Many investors don’t want to be tinkering with their portfolios on a weekly basis. All they want is to buy some solid, long-term stocks and then sit back and watch the portfolio grow and the dividends roll in.
These are the folks for whom the IWB Buy and Hold Portfolio was created in June 2012. It is designed for those who don’t want to spend a lot of time worrying about their assets.
This portfolio focuses on blue-chip stocks that offer long-term growth potential, with a small fixed-income holding mixed in. The original weighting was 10 per cent for each stock with a bond ETF given a 20 per cent position.
I used several criteria to choose the stocks including a superior long-term growth profile, industry leadership, good balance sheet, and relative strength in down markets.
The objective is to generate decent cash flow (all the stocks but one pay dividends), minimize downside potential, and provide slow but steady growth. The target rate of return is 8 per cent annually.
These are the securities we hold with comments on how they performed since my last review, which was based on results to Dec. 7. Prices are as of the morning of June 20.
iShares Canadian Universe Bond Index ETF (TSX: XBB). Bond prices continue to soften as interest rates rise, although the monthly distributions from this ETF keep flowing. The unit price is down $0.56 since December however we received distributions of $0.446, which almost offset that. This bond position is not going to make much (if any) money if interest rates keep rising but I’m keeping it as a buffer in the event of a stock market retreat.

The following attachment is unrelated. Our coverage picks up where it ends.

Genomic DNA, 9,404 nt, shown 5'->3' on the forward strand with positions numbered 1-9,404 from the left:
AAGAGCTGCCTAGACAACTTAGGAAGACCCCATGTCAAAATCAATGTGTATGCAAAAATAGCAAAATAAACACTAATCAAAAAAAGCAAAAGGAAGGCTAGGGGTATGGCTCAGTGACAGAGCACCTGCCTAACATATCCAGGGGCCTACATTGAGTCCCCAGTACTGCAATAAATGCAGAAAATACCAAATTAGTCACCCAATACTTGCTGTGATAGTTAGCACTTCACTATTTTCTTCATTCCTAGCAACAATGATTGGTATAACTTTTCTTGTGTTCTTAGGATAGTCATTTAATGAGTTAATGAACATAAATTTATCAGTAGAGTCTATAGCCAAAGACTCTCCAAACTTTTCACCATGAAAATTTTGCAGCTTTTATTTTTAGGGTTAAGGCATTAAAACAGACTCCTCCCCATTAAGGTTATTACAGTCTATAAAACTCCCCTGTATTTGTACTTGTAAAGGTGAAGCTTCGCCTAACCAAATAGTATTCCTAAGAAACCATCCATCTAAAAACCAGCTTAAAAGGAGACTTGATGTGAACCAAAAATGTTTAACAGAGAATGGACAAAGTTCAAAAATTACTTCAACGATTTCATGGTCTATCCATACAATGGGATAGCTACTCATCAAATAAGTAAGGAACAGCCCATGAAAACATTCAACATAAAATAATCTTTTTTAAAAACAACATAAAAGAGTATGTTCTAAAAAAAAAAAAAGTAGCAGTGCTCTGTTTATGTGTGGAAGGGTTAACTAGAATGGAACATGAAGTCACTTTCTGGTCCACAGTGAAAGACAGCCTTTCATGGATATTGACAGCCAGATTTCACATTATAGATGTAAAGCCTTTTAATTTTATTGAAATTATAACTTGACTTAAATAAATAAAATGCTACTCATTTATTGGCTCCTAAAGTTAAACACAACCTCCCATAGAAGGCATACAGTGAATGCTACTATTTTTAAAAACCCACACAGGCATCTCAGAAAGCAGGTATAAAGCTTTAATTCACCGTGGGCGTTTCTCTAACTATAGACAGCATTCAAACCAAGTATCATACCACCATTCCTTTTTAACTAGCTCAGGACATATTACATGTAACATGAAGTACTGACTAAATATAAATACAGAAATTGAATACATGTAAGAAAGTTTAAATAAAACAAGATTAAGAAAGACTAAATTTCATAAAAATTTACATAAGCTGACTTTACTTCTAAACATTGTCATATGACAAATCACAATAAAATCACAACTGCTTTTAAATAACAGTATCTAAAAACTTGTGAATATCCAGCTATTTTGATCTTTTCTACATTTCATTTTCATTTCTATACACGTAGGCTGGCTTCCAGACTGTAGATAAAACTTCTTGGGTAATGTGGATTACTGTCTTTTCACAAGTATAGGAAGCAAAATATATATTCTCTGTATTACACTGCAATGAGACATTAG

BCE Inc. (TSX, NYSE: BCE). Interest-sensitive stocks were hit hard by rising rates over the latest six months. BCE shares fell $7.97, a big hit for this usually stable stock. About the only good news is that the company increased its dividend by 5.2 per cent at the start of the year, to $0.755 per quarter. Because of timing, we received three dividend payments during the period, totalling about $2.23.
Brookfield Asset Management (TSX: BAM.A, NYSE: BAM). Brookfield stock dipped below $48 in February but has since rallied strongly and is up $0.52 since the last review. We received two dividends totalling US$0.30 per share during the period.
CN Rail (TSX: CNR, NYSE: CNI). We saw a nice recovery in CN shares, which are up $4.76 since the last review. The dividend was increased by 10.5 per cent at the start of the year, to $0.455 per quarter. We received two payments for a total of $0.91 per share.
Enbridge (TSX, NYSE: ENB). Enbridge has been going through a rough period since the merger with Spectra Energy of Houston. Investors are concerned about the large amount of debt the combined company is carrying and its ability to fund new projects. As a result, the stock tumbled to a five-year low of $37.36 in April, however it has rallied back somewhat since. The company lived up to previous commitments by increasing the dividend by 10 per cent at the start of the year to $0.671 per quarter. We received two payments for a total of $1.342 per share.